All of us live in a tension called time!

(Originally published as [foresight] oversight [hindsight] on


This is a tension we cannot escape but a tension that if harnessed can lead to our flourishing, our wholeness and our maturity – if not harnessed it can impact our expectations, our ability to think and even the skills with which we tackle our daily lives.


In time and over time all things change. From the renewal of our skin, to the changing seasons, to relationships that ebb and flow, to the tree that every year is never quite the same, to children that grow up to embrace their own lives.


Things change all the time, and always have. Change is seen in the cycles within cycles and circles within circles that make up each of our individual lives and also of our lives together. The context for change is not just ‘me’ – it is also ‘us’. The tension that is time is made up of many circles and many cycles. The nature of the changes we experience are part of the cycles and circles that we are born into, caught up into and live within. It is not so much that there are more or less circles and cycles to our lives today than there were in the past – the difference is more pronounced in the types of circles and cycles that are experienced and have been experienced that make our experience today, and the experience of those in the past, unique.


Three thoughts come to mind in describing the change in the types of circles and cycles we experience today – as well as three negative impacts these have had on us, both individually and together.


Firstly, in many places we are more separated from the cycle of life and death than any other generation in history. Whereas death was an integral part of the live of every family and community through many, many ages today it is experienced far less often and as a result we are often far less prepared for it, it takes us by surprise. We don’t expect it, we cannot deal with it – we think it is foreign to us.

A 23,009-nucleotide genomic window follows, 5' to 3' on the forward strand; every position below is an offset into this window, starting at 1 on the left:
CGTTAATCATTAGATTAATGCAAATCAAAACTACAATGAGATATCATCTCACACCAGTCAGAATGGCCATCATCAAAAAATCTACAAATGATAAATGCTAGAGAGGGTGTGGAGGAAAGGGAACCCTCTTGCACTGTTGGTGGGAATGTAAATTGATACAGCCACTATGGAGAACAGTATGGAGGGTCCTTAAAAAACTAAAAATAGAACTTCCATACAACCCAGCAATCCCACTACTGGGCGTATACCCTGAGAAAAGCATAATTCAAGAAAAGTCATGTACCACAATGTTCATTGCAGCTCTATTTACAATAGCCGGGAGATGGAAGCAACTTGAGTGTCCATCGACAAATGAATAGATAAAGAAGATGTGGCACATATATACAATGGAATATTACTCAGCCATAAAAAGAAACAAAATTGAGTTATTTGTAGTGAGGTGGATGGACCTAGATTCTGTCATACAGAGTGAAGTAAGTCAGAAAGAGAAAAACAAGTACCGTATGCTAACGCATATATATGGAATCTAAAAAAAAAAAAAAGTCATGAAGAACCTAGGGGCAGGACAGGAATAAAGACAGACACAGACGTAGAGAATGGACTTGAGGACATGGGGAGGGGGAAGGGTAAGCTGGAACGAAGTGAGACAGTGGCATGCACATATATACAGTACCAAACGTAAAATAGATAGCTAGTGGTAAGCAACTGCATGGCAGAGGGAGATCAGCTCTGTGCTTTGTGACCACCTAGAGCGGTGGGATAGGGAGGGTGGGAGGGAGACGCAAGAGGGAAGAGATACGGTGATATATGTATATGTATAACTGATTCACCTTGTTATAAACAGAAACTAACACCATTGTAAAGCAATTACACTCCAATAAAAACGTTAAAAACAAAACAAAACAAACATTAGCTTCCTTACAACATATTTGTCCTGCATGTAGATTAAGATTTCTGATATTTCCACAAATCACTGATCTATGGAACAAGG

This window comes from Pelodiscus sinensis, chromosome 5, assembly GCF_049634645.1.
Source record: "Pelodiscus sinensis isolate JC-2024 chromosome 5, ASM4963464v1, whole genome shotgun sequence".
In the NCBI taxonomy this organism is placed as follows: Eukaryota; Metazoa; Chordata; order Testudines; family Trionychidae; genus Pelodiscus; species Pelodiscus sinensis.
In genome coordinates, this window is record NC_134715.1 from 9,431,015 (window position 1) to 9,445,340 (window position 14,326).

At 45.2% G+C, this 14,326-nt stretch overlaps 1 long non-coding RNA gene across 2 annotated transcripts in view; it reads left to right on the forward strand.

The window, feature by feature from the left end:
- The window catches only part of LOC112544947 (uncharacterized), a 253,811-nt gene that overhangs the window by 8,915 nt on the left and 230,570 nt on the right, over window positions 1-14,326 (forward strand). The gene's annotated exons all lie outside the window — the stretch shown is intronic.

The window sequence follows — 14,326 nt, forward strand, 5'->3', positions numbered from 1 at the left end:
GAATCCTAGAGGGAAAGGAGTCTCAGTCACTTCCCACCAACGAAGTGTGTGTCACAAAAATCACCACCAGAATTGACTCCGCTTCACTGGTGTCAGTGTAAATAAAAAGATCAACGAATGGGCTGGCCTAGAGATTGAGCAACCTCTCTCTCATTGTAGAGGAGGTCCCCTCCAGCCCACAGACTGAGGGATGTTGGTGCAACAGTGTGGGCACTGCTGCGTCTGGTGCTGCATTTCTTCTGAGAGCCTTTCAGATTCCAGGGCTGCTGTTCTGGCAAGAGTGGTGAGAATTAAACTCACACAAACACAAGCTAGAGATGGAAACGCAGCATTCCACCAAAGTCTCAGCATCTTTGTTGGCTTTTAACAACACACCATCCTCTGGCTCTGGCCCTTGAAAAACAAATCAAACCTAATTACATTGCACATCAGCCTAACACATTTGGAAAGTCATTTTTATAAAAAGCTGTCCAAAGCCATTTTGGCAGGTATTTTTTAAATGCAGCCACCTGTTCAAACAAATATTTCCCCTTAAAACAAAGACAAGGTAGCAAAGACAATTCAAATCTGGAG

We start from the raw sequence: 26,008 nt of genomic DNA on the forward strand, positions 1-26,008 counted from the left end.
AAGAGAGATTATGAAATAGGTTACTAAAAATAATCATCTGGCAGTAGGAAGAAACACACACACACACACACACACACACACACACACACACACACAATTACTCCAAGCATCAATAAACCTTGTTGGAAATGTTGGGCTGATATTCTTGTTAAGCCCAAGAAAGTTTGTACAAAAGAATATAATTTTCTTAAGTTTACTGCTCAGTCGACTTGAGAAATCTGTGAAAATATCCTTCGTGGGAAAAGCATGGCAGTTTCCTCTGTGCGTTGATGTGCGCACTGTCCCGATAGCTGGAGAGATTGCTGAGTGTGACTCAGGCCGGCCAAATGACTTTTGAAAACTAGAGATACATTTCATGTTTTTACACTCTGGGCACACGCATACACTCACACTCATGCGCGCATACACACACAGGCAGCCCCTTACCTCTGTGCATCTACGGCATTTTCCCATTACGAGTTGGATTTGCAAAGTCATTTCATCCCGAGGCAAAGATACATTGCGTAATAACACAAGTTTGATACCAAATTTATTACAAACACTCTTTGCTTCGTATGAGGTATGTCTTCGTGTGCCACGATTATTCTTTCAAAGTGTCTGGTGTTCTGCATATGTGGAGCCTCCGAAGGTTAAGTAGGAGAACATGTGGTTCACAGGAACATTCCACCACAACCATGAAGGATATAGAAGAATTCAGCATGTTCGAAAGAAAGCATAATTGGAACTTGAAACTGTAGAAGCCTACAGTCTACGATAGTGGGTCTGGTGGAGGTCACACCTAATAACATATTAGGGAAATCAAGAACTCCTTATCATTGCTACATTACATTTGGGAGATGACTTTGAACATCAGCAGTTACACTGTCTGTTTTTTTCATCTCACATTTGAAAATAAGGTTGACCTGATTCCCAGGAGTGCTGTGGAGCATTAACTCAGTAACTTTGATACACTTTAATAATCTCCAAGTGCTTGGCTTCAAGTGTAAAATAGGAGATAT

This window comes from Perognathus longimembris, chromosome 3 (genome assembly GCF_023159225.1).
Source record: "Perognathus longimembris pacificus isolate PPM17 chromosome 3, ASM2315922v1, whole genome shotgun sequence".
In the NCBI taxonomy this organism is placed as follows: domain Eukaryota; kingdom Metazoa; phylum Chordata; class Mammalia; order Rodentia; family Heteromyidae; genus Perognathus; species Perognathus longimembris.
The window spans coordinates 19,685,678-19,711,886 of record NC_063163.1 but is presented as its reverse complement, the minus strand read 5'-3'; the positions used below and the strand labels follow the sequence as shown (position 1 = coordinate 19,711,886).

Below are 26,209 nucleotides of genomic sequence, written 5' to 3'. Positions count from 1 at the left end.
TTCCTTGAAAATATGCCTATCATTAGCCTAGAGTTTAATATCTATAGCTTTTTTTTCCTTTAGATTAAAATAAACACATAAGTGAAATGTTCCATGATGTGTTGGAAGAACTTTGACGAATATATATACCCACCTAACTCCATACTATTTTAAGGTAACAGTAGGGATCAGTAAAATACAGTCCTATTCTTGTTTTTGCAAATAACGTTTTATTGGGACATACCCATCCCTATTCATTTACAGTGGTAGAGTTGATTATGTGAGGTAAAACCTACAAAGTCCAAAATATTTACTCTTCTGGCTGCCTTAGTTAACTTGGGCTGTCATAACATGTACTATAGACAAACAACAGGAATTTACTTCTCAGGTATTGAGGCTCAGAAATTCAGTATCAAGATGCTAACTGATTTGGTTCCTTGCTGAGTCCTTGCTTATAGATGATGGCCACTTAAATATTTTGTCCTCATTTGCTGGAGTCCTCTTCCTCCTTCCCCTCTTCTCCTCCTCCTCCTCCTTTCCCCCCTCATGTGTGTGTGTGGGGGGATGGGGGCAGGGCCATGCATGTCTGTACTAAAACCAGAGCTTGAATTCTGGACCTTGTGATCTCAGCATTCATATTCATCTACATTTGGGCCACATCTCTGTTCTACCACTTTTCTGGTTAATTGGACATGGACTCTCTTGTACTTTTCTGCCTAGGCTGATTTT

We lack the skills to deal with those things from which we are removed.


Secondly, we have also moved further and further away from the circles and cycles of the land – the cycles of the seasons. The cycle of the seasons in the past determined many of the ways that we lived, the things we did – even the food we ate. While many parts of the world are still caught up in these ‘organic’ cycles much of the world seeks to escape them. We have built systems and mechanisms to insulate us from the impact of the cycles of the seasons. We are more and more removed from Spring, Summer, Autumn, Winter. Less and less do these seasons enter our thinking, mould our expectations, fashion the cycles and circles of our lives.


We battle to accommodate in our thinking and our deciding those things that are far from us – that we do not deal with, or live in all the time.


Thirdly, we are closer than ever before to cycles and circles of our own making! The cycles and circles of the economy – the booms and busts – often feature most prominently in our thinking and consideration. The manufactured cycles of supply and demand drive many of our personal buying (and selling) decisions. The pursuit of novelty over our real needs has shaped many of our expectations and handed over the initiative to those who can design and build cycles and circles that cater to these flighty, ever-shifting currents of desire.


We have given up the ability (and too often the desire) to shape our own cycles and circles – those that can lead to flourishing and wholeness and maturity.


How can we respond?


Approaching life in this tension called time and resolving the ‘skill challenge’, the ‘thinking challenge’ and the ‘shaping challenge’ requires a time-based approach that includes anticipation, embracing and learning.


Anticipation looks ahead – not just to what is coming, but also to what we expect to accomplish, to where we desire to be. Anticipation deals with the future. Anticipation utilises it own unique set of skills – skills of thinking, skills of imagination, skills of testing, examining and refining our expectations. Anticipation requires foresight.


Embracing deals with the now – with what we face day-by-day as we live it. Embracing deals with now. Embracing entails the exercise of a specific set of skills – skills of engagement, skills of connecting, skills of entering and enjoying our experiences. Embracing requires oversight.


Learning (among other things) looks back. It asks questions, it analyses, it seeks to understand. Learning often deals with the past. Learning requires its own unique set of skills – skills of analysis, skills of searching, skills of distinguishing, understanding and joining the dots. Learning requires hindsight.


To live healthily in this tension called time we need to – both individually and together – develop and use the skills of foresight, oversight and hindsight.

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